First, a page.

The water is rising in one of the world’s most beautiful cities. Dark, cold and contaminated, they engulf palazzos and storied statues. This is a beautiful city that is difficult to live in; this we learn from Commissario Brunetti in another mystery set in Venice. We also get a lesson in art forgeries, Chinese porcelains and the diversity of lifestyles of the international set.
Recently I reviewed an earlier Brunetti mystery. I was intrigued by the process of writing formula mysteries, as well as liking the book. Here the book takes precedence as I settle into the comfort of characters already known to me, who I like and who will only become better known.
The American-born Donna Leon, who now lives in Venice, provides yet another pleasant ride into danger with the good Commissario Brunetti on the trail of art forgers and collectors and in the company of a hostile lesbian opera star and her “significant other”. (There lies a lame euphemism for lover or companion.) The inspector appears to have had previous relationships with them and tensions bounce off the walls as he begins to unravel both the mystery and a web of chicanery in the art world.
Throughout the mystery and the human drama we learn more about the life of Venice, of modern Italy and of the international art world. Italy may be even more corrupt than Mexico, difficult as that may be to accept. It is, however, the home of the Mafia, the Cosa Nostra. Violent battles have engulfed the country in its fight against organized crime. The facts, as Ms. Leon presents them, may also include (like Mexico) the widespread, cultural acceptance of corruption and crime as a part of the daily life of society. It is a level of corruption tacitly acceptable to the population that is difficult for others to understand. It is not, as in America, the dark sides of people who are the exceptions and whose actions may lead them to be found out by the forces of honesty and goodness (enter a Frank Capra movie or a western where the sheriff finally prevails over the bad guys).
In Italy the day-to-day presence of corruption is shown most vividly in the scene where the art expert, who has been beaten badly by unknown men, draws Inspector Brunetti to the hospital to visit her bedside.
A nurse with a pile of sheets in her arms came into the room without knocking and asked him to leave while she bathed the patient and changed the linen. Obviously, Signora Pettelli had been at work on the hospital staff seeing that the little envelopes, bustarelle, were delivered into the proper hands. In the absence of those ‘gifts,’ even the most basic services wouldn’t be performed for patients in this hospital, and even in their presence, it often fell to the family to feed and bathe the patient.
Throughout Acqua Alta (High Water) the waters of Venice are rising from the combined forces of season, storm and tides. The streets are falling prey to the waters and plans, even plans for police work and rescues, are made around the rising waters. The neighborhoods that are being inundated, the routes and schedules elaborately planned to avoid them and living in a city where gondolas, speedboats, and water taxis are the reality of the work day world makes the exotic more real.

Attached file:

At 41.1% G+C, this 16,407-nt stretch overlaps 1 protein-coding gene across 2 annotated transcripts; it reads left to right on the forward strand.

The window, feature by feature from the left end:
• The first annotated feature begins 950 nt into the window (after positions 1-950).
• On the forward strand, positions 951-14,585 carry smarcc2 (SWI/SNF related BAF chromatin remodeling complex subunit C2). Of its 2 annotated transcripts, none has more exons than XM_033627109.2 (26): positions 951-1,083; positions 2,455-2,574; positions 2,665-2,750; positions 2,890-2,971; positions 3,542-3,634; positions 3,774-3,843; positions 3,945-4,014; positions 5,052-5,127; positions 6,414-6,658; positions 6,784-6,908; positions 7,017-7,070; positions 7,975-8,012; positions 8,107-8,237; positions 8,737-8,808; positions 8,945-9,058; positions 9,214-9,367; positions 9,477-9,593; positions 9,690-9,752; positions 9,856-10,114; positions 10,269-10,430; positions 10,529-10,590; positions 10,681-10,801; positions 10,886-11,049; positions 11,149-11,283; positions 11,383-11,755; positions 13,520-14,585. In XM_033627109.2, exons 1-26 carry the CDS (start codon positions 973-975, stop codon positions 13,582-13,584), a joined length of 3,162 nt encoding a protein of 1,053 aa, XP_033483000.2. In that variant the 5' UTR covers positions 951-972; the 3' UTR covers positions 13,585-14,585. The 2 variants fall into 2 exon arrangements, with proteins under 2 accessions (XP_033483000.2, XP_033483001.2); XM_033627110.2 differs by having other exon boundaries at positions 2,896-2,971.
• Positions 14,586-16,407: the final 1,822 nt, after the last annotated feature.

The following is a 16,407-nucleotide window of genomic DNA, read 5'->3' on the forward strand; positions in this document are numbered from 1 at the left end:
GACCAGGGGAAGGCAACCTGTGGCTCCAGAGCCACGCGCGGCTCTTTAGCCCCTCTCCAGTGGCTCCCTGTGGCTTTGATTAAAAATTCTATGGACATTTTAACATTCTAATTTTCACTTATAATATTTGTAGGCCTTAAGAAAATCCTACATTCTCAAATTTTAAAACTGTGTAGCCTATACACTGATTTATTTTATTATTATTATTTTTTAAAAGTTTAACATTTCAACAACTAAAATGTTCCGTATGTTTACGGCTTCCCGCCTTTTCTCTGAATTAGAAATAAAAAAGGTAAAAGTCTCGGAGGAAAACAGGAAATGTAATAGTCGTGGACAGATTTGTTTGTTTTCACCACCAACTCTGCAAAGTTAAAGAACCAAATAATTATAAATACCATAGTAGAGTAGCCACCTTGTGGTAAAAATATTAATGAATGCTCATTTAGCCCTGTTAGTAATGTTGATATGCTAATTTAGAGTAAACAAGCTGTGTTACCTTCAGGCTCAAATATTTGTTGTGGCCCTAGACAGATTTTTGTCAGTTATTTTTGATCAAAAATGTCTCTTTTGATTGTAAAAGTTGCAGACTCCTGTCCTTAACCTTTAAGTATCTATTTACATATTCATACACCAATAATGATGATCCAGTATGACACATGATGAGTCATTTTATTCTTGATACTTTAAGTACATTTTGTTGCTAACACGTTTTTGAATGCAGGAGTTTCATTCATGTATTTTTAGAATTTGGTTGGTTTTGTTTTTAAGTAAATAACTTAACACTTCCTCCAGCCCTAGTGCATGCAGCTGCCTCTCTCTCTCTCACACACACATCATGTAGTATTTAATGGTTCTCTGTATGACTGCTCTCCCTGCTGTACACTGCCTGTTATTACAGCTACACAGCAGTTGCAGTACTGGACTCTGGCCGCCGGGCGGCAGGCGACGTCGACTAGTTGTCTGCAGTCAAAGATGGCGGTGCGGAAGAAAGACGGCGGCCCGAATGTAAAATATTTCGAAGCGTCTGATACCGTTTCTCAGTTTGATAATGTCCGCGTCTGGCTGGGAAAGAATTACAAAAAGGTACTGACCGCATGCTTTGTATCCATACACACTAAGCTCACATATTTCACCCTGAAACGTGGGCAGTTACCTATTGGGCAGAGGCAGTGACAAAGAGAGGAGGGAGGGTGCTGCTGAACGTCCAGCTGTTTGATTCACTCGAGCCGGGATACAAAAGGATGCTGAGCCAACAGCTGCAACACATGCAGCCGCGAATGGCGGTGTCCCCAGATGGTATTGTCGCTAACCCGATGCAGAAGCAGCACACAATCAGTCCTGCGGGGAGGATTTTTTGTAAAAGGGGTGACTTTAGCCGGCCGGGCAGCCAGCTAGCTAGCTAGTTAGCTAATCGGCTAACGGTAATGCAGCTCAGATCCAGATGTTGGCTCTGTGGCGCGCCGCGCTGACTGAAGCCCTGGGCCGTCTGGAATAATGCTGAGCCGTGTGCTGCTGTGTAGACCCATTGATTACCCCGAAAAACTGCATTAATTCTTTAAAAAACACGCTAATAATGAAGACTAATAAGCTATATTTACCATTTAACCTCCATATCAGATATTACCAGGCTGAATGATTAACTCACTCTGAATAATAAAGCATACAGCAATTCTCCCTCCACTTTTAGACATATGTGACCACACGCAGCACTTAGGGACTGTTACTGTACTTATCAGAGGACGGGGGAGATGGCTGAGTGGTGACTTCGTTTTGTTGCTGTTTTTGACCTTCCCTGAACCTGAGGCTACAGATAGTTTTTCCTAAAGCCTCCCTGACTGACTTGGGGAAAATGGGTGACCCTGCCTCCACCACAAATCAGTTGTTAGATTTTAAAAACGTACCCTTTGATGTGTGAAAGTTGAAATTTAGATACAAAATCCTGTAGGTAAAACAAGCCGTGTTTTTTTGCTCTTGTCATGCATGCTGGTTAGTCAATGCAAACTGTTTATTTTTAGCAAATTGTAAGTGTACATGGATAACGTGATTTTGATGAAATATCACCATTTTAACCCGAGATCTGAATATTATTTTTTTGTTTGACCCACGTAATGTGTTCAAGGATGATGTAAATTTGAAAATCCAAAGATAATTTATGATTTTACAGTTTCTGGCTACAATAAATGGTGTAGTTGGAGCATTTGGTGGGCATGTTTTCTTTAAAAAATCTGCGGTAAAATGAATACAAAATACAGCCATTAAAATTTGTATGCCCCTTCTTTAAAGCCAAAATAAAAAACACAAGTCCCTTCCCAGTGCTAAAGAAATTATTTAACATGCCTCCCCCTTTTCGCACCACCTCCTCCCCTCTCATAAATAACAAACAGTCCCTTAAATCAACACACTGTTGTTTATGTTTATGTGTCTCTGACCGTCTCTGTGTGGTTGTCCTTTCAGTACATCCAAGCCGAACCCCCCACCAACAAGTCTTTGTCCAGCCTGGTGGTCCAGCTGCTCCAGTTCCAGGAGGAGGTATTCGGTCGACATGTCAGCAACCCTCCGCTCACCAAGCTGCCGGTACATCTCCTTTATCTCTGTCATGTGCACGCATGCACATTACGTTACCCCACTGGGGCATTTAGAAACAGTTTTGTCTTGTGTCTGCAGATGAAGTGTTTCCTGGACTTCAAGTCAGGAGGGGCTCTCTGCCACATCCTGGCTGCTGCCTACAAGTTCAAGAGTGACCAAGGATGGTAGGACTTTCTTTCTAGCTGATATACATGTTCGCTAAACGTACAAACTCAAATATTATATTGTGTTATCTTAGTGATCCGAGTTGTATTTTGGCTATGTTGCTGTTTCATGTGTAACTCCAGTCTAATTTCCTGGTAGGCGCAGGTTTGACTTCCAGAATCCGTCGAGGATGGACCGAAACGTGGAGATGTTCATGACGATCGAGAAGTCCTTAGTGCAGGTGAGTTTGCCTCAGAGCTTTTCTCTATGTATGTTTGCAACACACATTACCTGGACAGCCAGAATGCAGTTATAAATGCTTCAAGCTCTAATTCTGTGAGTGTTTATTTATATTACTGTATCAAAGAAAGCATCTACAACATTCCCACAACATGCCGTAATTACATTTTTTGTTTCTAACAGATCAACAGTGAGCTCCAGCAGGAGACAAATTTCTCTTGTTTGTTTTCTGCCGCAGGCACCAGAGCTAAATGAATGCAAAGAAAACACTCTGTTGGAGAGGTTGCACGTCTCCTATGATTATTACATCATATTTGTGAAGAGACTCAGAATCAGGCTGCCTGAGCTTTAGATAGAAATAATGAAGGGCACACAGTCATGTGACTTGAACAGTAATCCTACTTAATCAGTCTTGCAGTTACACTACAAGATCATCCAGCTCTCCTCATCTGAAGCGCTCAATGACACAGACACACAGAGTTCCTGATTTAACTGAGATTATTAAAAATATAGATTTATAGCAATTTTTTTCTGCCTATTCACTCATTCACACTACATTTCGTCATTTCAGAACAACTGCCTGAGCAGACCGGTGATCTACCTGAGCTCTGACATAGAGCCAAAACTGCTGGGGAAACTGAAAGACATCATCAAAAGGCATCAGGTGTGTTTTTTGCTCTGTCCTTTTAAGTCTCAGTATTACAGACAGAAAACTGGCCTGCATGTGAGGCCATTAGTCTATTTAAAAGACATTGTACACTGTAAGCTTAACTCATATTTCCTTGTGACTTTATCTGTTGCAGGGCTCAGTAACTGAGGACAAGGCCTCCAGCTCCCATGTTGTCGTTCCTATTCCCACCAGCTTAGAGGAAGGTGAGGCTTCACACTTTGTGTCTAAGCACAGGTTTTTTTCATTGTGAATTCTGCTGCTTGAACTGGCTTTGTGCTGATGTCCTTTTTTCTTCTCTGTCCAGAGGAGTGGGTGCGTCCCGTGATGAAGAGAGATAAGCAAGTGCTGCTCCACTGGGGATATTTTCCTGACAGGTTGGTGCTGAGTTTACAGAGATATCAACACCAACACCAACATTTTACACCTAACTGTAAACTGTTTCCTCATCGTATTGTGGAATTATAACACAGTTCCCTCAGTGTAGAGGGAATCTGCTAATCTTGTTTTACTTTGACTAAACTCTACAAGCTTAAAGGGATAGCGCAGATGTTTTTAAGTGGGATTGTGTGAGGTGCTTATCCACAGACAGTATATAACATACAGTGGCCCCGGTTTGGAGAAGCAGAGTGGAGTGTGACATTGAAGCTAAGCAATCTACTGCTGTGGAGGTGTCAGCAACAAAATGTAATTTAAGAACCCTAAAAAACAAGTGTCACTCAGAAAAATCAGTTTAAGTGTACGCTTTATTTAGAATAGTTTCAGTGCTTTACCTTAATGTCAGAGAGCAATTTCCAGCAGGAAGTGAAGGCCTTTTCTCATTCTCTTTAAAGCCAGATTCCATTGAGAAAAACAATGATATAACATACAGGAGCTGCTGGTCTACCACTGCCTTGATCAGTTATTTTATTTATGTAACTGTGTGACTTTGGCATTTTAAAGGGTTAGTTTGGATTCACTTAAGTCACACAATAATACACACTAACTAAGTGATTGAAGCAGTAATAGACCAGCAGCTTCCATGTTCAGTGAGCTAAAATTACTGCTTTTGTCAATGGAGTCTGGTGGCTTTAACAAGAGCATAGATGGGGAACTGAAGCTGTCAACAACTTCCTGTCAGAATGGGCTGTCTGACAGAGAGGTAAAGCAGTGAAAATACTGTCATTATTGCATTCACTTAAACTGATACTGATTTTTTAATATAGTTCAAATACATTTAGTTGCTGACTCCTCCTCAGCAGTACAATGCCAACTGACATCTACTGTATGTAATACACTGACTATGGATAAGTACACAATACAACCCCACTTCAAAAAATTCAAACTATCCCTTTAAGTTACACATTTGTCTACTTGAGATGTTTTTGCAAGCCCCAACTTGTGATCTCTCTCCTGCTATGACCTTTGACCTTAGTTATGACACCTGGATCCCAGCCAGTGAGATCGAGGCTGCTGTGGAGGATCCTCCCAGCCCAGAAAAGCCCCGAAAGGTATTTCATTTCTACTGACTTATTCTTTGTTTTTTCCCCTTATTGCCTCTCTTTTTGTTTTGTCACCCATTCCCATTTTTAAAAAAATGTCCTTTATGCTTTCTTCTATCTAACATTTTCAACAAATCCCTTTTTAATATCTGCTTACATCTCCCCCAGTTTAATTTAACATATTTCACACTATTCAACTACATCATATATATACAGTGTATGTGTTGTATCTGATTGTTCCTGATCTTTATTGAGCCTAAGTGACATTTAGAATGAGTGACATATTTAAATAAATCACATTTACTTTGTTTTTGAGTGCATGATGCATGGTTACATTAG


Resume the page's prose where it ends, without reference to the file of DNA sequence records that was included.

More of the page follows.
This is the feeling we get for Venice in the Leon series. It is a real city with real neighborhoods and jobs and relationships. It has its own character above and beyond the character of the tourist-flooded world heritage city. To the people who live there it may be of equal or greater beauty but it is also made of dark, cold flood waters, corrupt business and government practices and the innumerable, petty problems of life.
Living on the shore of a Mexican lagoon of great beauty in a Mayan village, we would appear to live in paradise. It is, to the visitor, an exotic, Caribbean destination. To us it is home. To the tourist a cheerful, happy land of Margaritas and lazy days in a hammock. To us it is a known place of dangers and unending corruption, of food shopping and visits to the new mall.
From Donna Leon the most exotic city in the world is shown from the point of view of the people who live there. The workings of the office heating system, the schedules of water taxis and the rising waters can take precedence over the beauty of the great squares, palaces and museums.
At times, Brunetti felt that Venice had been turned into a whore forced to choose between different johns: first the city was offered a face from a Phoenician glass earring, saw the poster reproduced a thousand times, then that was quickly replaced by a portrait by Titian, which in turn was driven out by Andy Warhol, himself then quickly banished by a Celtic silver deer as the museums covered every available surface of the city and vied endlessly for the attention and box-office receipts of the passing tourists. What would come next, he wondered, Leonardo T-shirts? No, they already had them in Florence. He’d seen enough posters for art shows to last a lifetime in hell.
It is pleasant to journey off to Venice with the inspector, his sidekick, and bright, gentle wife and learn about tourists waltzing by in shorts and ice cream cones. My little Mayan village is being over-run suddenly by bus-loads of cruise ship passengers, Mexican vacationers and confident, American families walking down the center of the street slurping ice cream cones. It is pleasant to stop for a visit with the Dottore solve some mysteries, see some action and danger and learn what life would be like if we lived someplace really exotic.